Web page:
Special Integrating Factors
Given the O.D.E. M(x,y) dx + N(x,y) dy = 0, assume it is non-exact. Suppose that n(x,y)
is an integrating factor of the equation, then
n(x,y) M(x,y) dx + n(x,y) N(x,y) dy = 0
is an exact equation.
Therefore,
!
!
y
n(x,y)M(x,y)
[ ] =
!
!
x
n(x,y)N(x,y)
[ ]
or
n(x,y)
!
M(x,y)
!
y
+
!
n(x,y)
!
y
M(x,y)
=
n(x,y)
!
N(x,y)
!
x
+
!
n(x,y)
!
x
N(x,y)
or
n(x,y)
!
M
!
y
"
!
N
!
x
#
$
%
’
(
=
N
!
n
!
x
"
M
!
n
!
y
(1)
n(x,y) is an unknown function that satisfies equation (1), but equation (1) is a partial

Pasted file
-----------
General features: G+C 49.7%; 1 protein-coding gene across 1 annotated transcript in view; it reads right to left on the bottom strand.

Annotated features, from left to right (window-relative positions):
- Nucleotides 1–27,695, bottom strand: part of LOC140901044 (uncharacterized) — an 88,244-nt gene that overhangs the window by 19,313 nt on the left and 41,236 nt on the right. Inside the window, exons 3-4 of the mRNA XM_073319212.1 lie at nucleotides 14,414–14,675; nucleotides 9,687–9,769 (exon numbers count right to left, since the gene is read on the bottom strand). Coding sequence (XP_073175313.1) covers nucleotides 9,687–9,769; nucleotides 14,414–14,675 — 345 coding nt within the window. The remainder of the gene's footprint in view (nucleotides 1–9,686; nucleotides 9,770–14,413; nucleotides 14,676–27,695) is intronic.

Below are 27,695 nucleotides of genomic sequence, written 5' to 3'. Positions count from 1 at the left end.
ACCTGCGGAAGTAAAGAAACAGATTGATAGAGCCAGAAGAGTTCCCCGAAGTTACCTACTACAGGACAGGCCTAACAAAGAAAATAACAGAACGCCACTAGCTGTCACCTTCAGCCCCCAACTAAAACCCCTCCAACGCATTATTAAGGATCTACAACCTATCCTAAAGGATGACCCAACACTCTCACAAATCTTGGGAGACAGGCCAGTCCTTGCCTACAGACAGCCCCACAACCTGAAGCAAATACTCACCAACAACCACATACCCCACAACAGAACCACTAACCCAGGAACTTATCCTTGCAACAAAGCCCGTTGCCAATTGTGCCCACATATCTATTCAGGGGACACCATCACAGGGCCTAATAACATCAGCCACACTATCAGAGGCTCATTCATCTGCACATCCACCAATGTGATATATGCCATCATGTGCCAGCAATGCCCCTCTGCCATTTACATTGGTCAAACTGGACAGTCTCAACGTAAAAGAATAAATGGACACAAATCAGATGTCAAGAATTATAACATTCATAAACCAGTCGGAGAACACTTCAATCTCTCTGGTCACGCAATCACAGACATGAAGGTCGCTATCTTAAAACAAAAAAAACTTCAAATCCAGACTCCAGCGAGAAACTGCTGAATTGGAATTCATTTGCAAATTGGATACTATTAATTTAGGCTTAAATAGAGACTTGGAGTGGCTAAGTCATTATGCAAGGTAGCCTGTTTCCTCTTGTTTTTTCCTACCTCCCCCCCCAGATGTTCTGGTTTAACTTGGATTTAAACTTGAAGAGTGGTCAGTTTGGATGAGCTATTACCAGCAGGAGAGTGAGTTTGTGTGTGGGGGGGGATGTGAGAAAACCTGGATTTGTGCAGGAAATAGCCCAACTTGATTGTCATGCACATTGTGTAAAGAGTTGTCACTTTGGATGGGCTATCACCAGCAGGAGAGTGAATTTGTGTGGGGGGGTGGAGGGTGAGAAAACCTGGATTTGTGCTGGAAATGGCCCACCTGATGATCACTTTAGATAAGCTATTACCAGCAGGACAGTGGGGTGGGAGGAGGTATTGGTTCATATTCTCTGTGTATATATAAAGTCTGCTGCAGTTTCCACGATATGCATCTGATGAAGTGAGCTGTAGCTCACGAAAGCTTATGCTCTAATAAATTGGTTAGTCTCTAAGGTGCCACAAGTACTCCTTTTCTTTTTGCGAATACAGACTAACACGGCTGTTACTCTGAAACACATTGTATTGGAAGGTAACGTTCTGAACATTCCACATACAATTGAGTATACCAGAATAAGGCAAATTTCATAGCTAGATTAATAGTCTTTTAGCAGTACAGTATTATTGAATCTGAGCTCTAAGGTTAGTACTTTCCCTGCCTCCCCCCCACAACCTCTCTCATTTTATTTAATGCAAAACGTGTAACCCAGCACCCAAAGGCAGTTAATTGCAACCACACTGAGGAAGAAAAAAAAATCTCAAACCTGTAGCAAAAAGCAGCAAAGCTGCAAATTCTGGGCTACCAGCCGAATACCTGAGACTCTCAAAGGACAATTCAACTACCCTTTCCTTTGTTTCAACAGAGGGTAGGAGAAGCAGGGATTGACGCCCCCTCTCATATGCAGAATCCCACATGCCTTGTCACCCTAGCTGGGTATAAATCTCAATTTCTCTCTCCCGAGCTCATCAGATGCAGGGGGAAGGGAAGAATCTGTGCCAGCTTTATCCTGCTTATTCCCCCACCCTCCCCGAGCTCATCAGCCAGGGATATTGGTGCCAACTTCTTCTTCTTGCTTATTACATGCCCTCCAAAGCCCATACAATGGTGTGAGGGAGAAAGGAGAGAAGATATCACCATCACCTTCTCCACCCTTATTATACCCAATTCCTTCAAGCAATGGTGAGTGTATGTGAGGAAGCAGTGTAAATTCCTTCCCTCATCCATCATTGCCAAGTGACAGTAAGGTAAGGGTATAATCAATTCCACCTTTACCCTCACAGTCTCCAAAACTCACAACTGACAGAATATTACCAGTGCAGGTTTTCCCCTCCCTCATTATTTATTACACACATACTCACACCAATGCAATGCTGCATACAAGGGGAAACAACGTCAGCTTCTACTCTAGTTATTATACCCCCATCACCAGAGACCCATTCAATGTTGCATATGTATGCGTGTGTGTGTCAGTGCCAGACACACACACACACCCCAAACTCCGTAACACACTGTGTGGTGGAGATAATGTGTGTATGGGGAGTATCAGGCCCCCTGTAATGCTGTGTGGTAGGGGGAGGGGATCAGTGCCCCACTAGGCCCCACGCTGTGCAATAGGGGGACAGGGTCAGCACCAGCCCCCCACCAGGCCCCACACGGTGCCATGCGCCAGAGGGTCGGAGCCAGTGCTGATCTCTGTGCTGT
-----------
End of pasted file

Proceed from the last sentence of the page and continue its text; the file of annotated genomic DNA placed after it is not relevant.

differential equation. So, in order to find n(x,y) we have to solve a P.D.E. and we do not
know how to do it.
Therefore, we have to impose some restriction on n(x,y).
Assume that n is function of only one variable, let’s say of the variable x,
then n(x) and
!
n
!
y
=
0,
!
n
!
x
=
dn
dx
So, equation (1) reduces to
n(x)
!
M(x,y)
!
y
"
!
N(x,y)
!
x
#
$
%
’
(
=
N(x,y)
dn
dx
or
1
N(x,y)
!
M(x,y)
!
y
"
!
N(x,y)
!
x
#
$
%
’
(
dx
=
dn
n
If the left hand side of the above equation is only function of x, then the equation is